function randomSequence() {
	var chars = "0123"; // four colors!
	var string_length = 50; //pretty hard, isn't it?
	var sequence = "";
	for (var i=0; i < string_length; i++) { //we'll have from sequence[0] to sequence[49]
		var rnum = Math.floor(Math.random() * chars.length);
		sequence += chars.substring(rnum,rnum+1);
	return sequence;

Binding clicks and hovers

Now we need to prepare our all elements to recognize clicks and to animate properly our when you hover any of them.

This time we will need jQuery .hover() and .click() functions:

//caching our elements for better performance
box0 = $("#box-0");
box1 = $("#box-1");
box2 = $("#box-2");
box3 = $("#box-3");
clickbox0 = $("#box-click-0");
clickbox1 = $("#box-click-1");
clickbox2 = $("#box-click-2");
clickbox3 = $("#box-click-3");
var minHover = 0.7;
var maxHover = 1;
var timeHover = 500;
		box0.stop().animate({opacity: minHover}, timeHover);
	}, function() {
		box0.stop().animate({opacity: maxHover}, timeHover);
		box1.stop().animate({opacity: minHover}, timeHover);
	}, function() {
		box1.stop().animate({opacity: maxHover}, timeHover);
		box2.stop().animate({opacity: minHover}, timeHover);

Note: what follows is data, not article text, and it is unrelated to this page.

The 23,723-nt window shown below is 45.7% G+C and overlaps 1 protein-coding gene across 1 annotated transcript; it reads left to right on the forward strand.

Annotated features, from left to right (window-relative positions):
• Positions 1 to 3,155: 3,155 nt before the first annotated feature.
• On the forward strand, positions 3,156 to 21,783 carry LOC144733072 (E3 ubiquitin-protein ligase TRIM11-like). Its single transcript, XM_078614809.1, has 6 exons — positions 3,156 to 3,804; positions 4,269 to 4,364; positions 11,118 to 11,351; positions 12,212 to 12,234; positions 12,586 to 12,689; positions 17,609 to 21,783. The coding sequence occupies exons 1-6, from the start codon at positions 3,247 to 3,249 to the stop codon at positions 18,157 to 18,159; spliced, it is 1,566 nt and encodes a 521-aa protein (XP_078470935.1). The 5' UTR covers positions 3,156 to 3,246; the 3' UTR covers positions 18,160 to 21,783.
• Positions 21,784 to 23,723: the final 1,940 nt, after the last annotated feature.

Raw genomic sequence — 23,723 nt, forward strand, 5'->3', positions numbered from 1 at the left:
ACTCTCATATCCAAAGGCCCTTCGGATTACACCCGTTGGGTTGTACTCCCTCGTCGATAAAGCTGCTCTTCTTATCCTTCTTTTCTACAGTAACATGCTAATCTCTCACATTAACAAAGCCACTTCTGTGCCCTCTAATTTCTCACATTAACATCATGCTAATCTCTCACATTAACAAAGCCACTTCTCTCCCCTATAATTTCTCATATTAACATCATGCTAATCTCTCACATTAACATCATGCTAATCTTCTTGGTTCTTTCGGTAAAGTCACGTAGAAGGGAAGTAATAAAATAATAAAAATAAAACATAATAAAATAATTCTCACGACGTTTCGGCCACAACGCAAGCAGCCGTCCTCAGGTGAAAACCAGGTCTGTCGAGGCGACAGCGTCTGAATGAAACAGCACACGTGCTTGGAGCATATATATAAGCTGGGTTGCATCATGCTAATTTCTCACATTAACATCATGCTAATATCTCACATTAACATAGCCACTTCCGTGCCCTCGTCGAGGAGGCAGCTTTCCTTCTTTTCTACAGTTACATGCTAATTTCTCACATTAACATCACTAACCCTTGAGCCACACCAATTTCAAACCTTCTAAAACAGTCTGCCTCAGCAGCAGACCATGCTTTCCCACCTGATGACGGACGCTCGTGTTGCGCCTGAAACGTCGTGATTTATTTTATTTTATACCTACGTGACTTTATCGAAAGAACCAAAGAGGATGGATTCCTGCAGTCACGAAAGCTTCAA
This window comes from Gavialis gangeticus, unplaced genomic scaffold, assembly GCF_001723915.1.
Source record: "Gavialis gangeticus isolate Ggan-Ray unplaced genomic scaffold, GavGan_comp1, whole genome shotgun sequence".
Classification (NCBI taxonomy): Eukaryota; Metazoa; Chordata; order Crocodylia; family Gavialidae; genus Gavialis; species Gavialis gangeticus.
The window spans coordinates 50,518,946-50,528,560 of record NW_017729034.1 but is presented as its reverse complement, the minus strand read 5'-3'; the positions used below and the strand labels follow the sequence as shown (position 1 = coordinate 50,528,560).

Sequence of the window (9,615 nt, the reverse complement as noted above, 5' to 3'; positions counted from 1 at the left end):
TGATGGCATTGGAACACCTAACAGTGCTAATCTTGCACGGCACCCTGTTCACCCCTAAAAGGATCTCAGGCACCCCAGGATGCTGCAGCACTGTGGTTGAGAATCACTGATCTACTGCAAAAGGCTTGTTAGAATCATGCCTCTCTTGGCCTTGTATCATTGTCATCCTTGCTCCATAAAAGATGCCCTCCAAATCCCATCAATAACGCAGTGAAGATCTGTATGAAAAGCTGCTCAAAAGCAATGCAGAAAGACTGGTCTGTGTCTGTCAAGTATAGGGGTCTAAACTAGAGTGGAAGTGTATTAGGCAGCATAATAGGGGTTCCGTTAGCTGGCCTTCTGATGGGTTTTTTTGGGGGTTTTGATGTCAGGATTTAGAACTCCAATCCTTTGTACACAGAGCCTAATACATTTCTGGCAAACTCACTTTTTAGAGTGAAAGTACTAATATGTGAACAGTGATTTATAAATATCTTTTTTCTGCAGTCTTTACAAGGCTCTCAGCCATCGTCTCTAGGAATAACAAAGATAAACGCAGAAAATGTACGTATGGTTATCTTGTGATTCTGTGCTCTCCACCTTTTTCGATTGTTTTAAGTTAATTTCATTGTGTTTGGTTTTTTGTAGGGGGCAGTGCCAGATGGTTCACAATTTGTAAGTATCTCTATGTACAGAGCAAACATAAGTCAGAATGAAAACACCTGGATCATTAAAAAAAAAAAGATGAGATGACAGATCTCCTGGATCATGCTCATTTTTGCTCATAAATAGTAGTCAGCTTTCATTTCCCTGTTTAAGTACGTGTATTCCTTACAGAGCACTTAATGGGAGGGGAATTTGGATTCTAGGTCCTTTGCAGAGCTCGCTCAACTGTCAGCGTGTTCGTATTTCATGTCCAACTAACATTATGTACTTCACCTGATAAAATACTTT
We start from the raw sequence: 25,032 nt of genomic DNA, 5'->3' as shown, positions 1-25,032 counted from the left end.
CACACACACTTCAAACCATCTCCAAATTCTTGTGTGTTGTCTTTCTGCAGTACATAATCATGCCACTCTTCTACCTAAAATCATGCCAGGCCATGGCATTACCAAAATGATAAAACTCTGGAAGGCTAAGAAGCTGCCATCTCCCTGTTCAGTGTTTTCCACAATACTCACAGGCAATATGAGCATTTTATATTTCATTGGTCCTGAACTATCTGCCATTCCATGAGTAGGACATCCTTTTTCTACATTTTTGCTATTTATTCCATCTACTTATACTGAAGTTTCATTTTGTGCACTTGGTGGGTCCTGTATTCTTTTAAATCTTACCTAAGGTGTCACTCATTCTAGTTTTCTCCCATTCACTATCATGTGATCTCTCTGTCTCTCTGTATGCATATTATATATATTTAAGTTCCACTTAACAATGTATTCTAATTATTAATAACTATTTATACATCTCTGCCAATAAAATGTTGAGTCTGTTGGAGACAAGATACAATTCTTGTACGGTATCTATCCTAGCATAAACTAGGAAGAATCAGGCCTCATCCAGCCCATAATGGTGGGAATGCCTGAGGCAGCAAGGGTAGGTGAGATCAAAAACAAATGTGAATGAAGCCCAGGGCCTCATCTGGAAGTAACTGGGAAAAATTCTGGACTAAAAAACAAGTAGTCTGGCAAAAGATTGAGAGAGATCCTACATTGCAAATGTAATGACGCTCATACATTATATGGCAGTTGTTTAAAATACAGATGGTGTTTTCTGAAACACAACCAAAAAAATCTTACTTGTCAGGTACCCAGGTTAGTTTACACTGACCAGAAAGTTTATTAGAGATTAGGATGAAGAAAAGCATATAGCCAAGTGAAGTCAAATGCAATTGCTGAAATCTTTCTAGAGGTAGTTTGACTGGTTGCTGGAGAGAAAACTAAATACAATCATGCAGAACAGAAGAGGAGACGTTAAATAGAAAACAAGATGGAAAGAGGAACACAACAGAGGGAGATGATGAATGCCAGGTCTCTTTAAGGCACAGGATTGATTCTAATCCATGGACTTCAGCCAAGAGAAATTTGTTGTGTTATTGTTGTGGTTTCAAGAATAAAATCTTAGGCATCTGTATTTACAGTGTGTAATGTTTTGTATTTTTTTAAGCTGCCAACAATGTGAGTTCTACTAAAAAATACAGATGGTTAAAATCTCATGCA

}, function() {
		box2.stop().animate({opacity: maxHover}, timeHover);
		box3.stop().animate({opacity: minHover}, timeHover);
	}, function() {
		box3.stop().animate({opacity: maxHover}, timeHover);

It is pretty important caching all our elements, since it improves a lot our performance.

Magical JS variable variables and easy error detection

At this point you have coded all the hover and click elements, but when you click them nothing happens, of course. Let’s fix it:

// yeah, someone is playing it!
function clicked( color ) {
	// refresh my memory, how long have you gone so far?
	var level = localStorage["level"]; // this is our current level
	var clicks = localStorage["clicks"]; //this is our current item INSIDE one level
	var speed = localStorage["speed"]; //to make it more fun, when you get right it goes faster
	// blink it!
	window['box' + color].stop().animate({ opacity: 0.3 }, (speed * 0.5) ).animate({ "opacity": "1" }, (speed * 0.3) ); //variable variables in js via window[varname] :)
	// well, this time you've got it right?
	if ( localStorage["sequence"][clicks] == color) {
		//oh, yeah!
		//have you finished this level?
		if ( level == clicks) {
	} else {
		//oh, noes!

Every variable in javascript can be accessed via its own name, like box1 OR as an index inside window array, just like window[‘box1′]. With this we can easily select which is the right element to blink (when you click any button, it should blink, right?).

Ok, you are right! Let’s go to the next level